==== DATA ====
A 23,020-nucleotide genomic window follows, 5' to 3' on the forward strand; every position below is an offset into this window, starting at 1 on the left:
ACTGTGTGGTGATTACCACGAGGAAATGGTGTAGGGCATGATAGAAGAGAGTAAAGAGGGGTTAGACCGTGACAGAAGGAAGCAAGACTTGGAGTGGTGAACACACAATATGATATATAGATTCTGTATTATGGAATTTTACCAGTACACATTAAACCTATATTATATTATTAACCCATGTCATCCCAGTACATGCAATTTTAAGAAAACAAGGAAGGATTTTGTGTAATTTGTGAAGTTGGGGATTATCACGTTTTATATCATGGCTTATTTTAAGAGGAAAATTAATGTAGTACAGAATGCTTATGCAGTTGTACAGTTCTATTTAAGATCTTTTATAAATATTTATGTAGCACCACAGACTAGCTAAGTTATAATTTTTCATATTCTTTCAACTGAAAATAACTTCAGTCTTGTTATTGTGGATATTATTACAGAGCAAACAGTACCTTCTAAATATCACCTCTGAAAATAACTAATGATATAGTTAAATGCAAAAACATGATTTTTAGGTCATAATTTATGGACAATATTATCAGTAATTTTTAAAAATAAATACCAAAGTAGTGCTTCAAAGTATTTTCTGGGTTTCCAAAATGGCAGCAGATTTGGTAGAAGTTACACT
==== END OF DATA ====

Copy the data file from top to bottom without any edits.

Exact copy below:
A 23,020-nucleotide genomic window follows, 5' to 3' on the forward strand; every position below is an offset into this window, starting at 1 on the left:
ACTGTGTGGTGATTACCACGAGGAAATGGTGTAGGGCATGATAGAAGAGAGTAAAGAGGGGTTAGACCGTGACAGAAGGAAGCAAGACTTGGAGTGGTGAACACACAATATGATATATAGATTCTGTATTATGGAATTTTACCAGTACACATTAAACCTATATTATATTATTAACCCATGTCATCCCAGTACATGCAATTTTAAGAAAACAAGGAAGGATTTTGTGTAATTTGTGAAGTTGGGGATTATCACGTTTTATATCATGGCTTATTTTAAGAGGAAAATTAATGTAGTACAGAATGCTTATGCAGTTGTACAGTTCTATTTAAGATCTTTTATAAATATTTATGTAGCACCACAGACTAGCTAAGTTATAATTTTTCATATTCTTTCAACTGAAAATAACTTCAGTCTTGTTATTGTGGATATTATTACAGAGCAAACAGTACCTTCTAAATATCACCTCTGAAAATAACTAATGATATAGTTAAATGCAAAAACATGATTTTTAGGTCATAATTTATGGACAATATTATCAGTAATTTTTAAAAATAAATACCAAAGTAGTGCTTCAAAGTATTTTCTGGGTTTCCAAAATGGCAGCAGATTTGGTAGAAGTTACACT